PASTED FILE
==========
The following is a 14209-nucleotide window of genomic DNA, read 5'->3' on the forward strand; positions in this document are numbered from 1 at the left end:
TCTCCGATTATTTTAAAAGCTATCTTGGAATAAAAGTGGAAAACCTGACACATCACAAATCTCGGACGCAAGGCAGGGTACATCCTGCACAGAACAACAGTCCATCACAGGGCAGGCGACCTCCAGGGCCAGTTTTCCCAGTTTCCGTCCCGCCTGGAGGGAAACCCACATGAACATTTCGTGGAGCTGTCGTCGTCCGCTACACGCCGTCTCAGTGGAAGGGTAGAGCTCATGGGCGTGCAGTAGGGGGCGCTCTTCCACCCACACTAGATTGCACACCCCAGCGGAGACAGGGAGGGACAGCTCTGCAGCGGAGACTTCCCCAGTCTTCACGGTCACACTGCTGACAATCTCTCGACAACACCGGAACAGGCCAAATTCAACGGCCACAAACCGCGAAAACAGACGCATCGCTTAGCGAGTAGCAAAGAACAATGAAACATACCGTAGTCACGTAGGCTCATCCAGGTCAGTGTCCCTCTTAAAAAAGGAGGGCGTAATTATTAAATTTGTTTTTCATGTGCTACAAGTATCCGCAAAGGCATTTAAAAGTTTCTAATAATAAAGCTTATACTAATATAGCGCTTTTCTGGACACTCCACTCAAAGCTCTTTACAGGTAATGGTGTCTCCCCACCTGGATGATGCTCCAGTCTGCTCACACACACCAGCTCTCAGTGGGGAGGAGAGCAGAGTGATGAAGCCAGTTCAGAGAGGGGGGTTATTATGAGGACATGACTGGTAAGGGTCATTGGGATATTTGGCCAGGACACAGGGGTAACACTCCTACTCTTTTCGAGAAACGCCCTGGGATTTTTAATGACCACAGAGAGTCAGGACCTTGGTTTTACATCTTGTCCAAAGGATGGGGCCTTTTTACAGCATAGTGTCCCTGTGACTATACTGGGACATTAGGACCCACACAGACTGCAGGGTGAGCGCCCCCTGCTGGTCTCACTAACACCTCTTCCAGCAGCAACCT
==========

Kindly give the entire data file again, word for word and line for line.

The following is a 14209-nucleotide window of genomic DNA, read 5'->3' on the forward strand; positions in this document are numbered from 1 at the left end:
TCTCCGATTATTTTAAAAGCTATCTTGGAATAAAAGTGGAAAACCTGACACATCACAAATCTCGGACGCAAGGCAGGGTACATCCTGCACAGAACAACAGTCCATCACAGGGCAGGCGACCTCCAGGGCCAGTTTTCCCAGTTTCCGTCCCGCCTGGAGGGAAACCCACATGAACATTTCGTGGAGCTGTCGTCGTCCGCTACACGCCGTCTCAGTGGAAGGGTAGAGCTCATGGGCGTGCAGTAGGGGGCGCTCTTCCACCCACACTAGATTGCACACCCCAGCGGAGACAGGGAGGGACAGCTCTGCAGCGGAGACTTCCCCAGTCTTCACGGTCACACTGCTGACAATCTCTCGACAACACCGGAACAGGCCAAATTCAACGGCCACAAACCGCGAAAACAGACGCATCGCTTAGCGAGTAGCAAAGAACAATGAAACATACCGTAGTCACGTAGGCTCATCCAGGTCAGTGTCCCTCTTAAAAAAGGAGGGCGTAATTATTAAATTTGTTTTTCATGTGCTACAAGTATCCGCAAAGGCATTTAAAAGTTTCTAATAATAAAGCTTATACTAATATAGCGCTTTTCTGGACACTCCACTCAAAGCTCTTTACAGGTAATGGTGTCTCCCCACCTGGATGATGCTCCAGTCTGCTCACACACACCAGCTCTCAGTGGGGAGGAGAGCAGAGTGATGAAGCCAGTTCAGAGAGGGGGGTTATTATGAGGACATGACTGGTAAGGGTCATTGGGATATTTGGCCAGGACACAGGGGTAACACTCCTACTCTTTTCGAGAAACGCCCTGGGATTTTTAATGACCACAGAGAGTCAGGACCTTGGTTTTACATCTTGTCCAAAGGATGGGGCCTTTTTACAGCATAGTGTCCCTGTGACTATACTGGGACATTAGGACCCACACAGACTGCAGGGTGAGCGCCCCCTGCTGGTCTCACTAACACCTCTTCCAGCAGCAACCT